10/12/2023 at 19:32 #193231Darkest Star GamesParticipant
Friday was my birthday, and after doing a bunch of stuff at work and running around doing things with my daughter I decided to take some me time and do a little painting with some spray paint I had just bought. I have used this brand before, the kind with primer and color, and it has been fantastic so I had no reason to think this time would be any different. So, I masked off the area to be painted and used some stencils from a company which I’ve used before and figured everything would go just as flawlessly as normal. I sprayed a light first coat and everything looked fantastic, and I left it to dry for a couple hours before coming back and applying another light coat.
Then the weather changed….
I had brought the can back into the house with me from the garage after the first coat. I did not realize that a front had come through and the temperature and humidity had changed so much. There was muuuuch more moisture in the air than earlier. When I sprayed the second coat things went really wrong as you can see below.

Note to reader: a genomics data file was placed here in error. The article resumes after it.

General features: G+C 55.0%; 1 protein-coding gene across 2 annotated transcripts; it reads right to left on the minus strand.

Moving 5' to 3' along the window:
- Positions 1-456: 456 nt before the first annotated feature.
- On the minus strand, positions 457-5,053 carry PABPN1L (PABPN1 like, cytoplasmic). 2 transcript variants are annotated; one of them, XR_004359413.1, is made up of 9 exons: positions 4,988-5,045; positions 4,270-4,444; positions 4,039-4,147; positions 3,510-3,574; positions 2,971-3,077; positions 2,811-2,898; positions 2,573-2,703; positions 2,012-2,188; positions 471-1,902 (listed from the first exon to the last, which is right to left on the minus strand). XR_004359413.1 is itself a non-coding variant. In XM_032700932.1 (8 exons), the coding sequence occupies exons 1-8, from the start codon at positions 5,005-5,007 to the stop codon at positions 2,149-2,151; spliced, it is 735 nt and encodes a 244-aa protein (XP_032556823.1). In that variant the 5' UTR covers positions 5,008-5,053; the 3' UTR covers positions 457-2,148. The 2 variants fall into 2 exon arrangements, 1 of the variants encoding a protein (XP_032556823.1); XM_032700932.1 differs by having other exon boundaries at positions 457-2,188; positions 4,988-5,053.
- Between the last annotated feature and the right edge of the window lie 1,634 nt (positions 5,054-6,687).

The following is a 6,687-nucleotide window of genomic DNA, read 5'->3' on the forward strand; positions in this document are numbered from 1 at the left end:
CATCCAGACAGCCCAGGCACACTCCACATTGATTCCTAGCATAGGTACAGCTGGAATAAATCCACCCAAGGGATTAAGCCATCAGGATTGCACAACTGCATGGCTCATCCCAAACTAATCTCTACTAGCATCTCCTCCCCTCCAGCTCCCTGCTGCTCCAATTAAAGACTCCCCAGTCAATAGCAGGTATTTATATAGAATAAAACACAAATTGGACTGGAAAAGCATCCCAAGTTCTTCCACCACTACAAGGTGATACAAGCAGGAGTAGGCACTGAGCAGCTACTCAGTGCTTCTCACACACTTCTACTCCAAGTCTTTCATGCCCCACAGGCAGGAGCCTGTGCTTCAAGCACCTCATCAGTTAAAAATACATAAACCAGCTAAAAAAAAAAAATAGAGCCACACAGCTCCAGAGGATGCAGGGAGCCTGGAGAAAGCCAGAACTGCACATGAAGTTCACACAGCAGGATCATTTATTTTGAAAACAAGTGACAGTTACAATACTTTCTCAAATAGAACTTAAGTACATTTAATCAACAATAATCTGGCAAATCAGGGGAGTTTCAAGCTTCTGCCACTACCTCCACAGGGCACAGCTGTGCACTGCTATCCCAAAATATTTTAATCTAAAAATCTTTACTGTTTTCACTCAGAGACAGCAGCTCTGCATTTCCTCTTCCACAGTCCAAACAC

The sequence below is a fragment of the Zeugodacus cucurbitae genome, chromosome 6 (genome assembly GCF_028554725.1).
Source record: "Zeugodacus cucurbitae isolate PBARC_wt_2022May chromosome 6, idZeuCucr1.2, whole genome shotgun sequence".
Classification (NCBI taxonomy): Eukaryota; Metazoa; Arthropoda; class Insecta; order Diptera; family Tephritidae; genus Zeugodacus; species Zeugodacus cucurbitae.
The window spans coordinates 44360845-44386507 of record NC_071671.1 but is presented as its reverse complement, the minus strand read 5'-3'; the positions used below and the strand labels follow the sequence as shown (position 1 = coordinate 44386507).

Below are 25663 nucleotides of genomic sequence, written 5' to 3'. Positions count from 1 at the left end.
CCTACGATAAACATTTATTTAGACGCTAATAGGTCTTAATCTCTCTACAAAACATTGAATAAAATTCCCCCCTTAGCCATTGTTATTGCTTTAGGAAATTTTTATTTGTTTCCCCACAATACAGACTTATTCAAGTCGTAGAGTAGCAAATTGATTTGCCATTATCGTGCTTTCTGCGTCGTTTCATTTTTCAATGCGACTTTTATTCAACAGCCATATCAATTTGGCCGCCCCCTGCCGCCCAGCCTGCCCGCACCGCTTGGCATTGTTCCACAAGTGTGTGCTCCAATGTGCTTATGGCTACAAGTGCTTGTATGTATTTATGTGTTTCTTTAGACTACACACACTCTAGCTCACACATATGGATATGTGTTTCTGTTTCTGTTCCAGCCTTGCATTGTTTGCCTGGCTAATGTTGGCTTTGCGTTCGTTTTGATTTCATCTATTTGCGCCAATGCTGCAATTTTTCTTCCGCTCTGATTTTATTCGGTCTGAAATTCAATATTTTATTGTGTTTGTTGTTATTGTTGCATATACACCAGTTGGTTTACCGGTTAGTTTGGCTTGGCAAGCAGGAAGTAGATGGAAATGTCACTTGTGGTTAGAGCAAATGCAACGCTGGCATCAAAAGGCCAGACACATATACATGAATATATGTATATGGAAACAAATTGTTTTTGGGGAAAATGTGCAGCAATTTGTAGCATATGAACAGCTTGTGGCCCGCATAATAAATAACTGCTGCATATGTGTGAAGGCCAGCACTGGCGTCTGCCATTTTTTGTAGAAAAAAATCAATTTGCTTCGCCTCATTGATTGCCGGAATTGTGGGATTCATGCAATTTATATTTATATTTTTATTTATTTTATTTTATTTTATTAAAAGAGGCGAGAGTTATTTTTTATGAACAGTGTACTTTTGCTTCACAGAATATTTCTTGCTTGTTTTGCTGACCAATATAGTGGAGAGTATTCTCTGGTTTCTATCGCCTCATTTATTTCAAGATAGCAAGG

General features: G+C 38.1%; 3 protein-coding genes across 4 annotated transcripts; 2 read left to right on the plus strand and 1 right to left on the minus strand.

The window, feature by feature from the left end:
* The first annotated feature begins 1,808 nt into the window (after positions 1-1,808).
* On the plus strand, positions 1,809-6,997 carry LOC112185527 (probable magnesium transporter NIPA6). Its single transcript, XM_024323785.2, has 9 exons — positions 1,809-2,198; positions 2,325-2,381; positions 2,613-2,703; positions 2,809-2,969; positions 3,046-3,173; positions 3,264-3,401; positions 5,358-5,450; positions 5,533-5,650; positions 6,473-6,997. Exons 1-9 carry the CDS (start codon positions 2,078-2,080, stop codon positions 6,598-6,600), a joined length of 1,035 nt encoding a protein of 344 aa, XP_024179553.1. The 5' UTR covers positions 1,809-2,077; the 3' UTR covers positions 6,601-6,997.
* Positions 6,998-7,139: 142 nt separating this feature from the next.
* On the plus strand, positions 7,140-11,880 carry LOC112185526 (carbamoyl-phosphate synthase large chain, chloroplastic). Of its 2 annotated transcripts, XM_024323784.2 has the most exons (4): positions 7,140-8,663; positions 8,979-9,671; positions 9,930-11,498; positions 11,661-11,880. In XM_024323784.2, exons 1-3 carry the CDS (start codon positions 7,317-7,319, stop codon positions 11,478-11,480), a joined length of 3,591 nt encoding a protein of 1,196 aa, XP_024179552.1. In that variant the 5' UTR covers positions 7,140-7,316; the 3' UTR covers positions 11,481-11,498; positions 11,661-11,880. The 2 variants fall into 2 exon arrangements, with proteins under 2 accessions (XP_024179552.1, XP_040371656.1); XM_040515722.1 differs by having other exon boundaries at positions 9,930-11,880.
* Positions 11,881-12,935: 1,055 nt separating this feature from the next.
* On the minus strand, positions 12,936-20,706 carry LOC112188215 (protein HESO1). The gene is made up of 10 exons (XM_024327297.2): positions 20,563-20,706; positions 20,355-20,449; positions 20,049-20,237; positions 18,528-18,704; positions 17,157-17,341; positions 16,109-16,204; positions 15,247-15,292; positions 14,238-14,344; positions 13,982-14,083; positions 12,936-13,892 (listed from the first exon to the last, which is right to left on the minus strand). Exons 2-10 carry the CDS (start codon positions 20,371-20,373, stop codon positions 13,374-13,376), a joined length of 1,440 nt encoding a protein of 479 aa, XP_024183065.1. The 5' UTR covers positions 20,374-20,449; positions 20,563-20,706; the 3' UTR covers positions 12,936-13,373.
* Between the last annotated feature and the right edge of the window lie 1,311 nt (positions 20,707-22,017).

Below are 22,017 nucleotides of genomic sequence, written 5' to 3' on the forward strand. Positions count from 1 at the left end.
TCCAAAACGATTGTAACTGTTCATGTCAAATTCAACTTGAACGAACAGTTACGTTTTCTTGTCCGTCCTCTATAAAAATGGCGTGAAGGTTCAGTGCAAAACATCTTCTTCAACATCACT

A couple of things have happened here. A ton of moisture was added to the paint as it was sprayed, the stencil shrank some because of the temperature shift, and the paint turned glossy. The combination of these things resulted in some chunking, some wicking and some running. For such a thin coat that was applied it sure does seem awful thick as well.
I am not sure how to correct this. Sand it down? This is a filament 3D print and I’m worried if I use some kind of thinner or turpentine it could seriously degrade the model and obliterate what little surface detail there is. I no longer have the skill to go in and fix this by hand, so removal seems the better option.
Any recommendations would be greatly appreciated.
"I saw this in a cartoon once, but I'm pretty sure I can do it..."10/12/2023 at 22:47 #193239Andrew BeasleyParticipant
I’ll wish you a belated happy birthday…
If you have a spare piece of the 3D print why not try that to see if it is degraded by thinners?11/12/2023 at 09:22 #193246Not Connard SageParticipant
I’d give it a bath of Dettol*, but as Andrew said, try it on a piece of scrap print first.
* Simple Green in the States?
Obvious contrarian and passive aggressive old prat, who is taken far too seriously by some and not seriously enough by others.11/12/2023 at 14:48 #193272Darkest Star GamesParticipant
If you have a spare piece of the 3D print why not try that to see if it is degraded by thinners?
I do have some extra parts that I’m not going to use, I’ll do just that!
The part is too big for a bath of Simple Green (it’s like 3 dinner plates put together big!), but I could probably put a soaked towel over it.
"I saw this in a cartoon once, but I'm pretty sure I can do it..."
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